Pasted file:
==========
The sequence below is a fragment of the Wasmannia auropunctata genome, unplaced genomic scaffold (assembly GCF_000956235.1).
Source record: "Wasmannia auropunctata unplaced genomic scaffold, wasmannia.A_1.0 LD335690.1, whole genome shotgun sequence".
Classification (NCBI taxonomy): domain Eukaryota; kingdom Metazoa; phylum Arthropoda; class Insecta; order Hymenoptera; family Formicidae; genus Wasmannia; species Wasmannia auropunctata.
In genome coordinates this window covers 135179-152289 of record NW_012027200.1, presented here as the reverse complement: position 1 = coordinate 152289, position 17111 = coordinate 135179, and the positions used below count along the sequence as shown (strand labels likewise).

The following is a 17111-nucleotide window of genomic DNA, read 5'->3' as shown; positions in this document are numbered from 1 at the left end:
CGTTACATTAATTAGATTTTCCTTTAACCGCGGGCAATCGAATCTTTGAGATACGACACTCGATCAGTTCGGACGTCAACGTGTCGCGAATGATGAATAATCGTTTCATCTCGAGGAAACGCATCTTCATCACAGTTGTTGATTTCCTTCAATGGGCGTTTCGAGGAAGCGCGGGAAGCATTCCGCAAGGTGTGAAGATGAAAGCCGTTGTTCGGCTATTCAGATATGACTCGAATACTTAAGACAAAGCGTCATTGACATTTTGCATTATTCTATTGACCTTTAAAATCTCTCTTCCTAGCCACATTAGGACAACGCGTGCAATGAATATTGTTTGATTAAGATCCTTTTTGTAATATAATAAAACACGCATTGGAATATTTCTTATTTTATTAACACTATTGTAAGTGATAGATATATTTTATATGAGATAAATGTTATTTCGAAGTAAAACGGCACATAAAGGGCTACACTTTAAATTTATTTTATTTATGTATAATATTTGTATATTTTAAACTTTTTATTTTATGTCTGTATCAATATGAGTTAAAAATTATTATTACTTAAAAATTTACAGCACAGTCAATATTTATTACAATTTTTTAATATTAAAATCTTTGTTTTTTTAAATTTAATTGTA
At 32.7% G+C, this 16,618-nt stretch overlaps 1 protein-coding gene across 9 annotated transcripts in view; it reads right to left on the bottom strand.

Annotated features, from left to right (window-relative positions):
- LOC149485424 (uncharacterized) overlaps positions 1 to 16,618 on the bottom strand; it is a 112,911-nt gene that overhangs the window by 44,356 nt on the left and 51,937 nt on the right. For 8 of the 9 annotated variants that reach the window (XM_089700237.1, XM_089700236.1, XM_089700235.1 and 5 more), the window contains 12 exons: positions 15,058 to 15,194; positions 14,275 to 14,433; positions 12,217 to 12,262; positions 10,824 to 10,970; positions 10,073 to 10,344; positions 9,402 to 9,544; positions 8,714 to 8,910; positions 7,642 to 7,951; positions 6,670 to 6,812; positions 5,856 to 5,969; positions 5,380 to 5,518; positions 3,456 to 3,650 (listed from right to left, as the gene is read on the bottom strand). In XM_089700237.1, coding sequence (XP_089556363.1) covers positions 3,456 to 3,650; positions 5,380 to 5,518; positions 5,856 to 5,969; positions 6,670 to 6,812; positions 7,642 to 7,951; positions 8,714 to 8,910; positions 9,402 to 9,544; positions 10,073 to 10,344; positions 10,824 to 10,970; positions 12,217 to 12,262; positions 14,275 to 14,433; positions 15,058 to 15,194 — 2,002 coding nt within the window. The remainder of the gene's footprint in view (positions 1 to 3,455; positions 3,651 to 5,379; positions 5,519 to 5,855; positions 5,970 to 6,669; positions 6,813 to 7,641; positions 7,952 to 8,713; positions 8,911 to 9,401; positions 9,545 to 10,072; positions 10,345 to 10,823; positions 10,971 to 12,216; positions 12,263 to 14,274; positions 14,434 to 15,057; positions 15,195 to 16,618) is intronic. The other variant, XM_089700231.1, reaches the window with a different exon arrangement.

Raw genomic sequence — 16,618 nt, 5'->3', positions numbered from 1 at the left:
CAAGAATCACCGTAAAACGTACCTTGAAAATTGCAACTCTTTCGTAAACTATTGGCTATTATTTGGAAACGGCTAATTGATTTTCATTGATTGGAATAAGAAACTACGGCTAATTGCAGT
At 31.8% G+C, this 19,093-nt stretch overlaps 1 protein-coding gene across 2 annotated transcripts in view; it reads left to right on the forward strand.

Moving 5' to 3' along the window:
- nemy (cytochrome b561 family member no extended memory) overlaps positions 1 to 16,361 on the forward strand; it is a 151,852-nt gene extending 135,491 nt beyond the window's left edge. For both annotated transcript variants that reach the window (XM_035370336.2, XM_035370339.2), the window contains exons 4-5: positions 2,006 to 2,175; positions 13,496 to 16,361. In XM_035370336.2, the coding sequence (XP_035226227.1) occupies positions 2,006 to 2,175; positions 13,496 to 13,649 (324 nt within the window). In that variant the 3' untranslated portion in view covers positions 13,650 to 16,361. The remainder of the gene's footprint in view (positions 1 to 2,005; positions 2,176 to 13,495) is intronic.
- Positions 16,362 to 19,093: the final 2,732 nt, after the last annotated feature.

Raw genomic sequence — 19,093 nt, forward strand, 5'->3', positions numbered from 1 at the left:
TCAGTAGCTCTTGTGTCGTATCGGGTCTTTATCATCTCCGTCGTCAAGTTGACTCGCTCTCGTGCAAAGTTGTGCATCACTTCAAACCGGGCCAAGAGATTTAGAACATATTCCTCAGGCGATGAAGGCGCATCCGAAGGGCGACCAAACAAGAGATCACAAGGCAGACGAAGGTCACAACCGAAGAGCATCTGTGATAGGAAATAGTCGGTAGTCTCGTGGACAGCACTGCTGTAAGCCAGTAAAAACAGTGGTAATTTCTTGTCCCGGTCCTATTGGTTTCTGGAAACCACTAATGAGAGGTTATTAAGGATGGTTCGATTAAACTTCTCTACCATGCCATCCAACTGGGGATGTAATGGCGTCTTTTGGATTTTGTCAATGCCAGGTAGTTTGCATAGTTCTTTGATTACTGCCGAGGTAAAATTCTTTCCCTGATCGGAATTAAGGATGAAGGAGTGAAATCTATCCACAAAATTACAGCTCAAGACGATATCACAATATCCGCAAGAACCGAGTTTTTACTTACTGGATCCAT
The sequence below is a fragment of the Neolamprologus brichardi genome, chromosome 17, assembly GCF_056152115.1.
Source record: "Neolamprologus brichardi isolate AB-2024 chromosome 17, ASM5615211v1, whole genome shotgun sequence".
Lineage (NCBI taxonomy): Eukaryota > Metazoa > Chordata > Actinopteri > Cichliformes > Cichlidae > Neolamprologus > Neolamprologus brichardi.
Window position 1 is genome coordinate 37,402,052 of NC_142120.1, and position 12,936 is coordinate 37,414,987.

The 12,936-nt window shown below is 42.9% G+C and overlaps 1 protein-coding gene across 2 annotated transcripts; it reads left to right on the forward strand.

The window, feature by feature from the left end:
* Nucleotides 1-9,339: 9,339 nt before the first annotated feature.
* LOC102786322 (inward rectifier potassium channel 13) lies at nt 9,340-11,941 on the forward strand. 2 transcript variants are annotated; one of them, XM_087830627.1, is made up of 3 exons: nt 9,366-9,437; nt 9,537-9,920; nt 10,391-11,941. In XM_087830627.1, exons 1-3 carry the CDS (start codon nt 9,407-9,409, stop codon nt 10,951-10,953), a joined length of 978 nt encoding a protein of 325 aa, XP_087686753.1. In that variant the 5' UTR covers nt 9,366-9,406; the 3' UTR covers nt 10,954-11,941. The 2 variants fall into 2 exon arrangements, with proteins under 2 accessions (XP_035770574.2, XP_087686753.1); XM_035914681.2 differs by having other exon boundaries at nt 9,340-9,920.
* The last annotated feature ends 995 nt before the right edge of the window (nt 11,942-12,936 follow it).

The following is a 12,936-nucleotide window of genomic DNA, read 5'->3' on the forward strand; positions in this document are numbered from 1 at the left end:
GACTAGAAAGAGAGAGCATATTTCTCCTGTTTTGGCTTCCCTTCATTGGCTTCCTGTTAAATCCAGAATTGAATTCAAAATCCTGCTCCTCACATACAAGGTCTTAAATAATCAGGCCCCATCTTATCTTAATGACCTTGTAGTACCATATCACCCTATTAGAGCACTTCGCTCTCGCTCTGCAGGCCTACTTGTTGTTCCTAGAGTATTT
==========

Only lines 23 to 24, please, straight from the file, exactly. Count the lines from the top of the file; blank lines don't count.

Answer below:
The window, feature by feature from the left end:
* Nucleotides 1-9,339: 9,339 nt before the first annotated feature.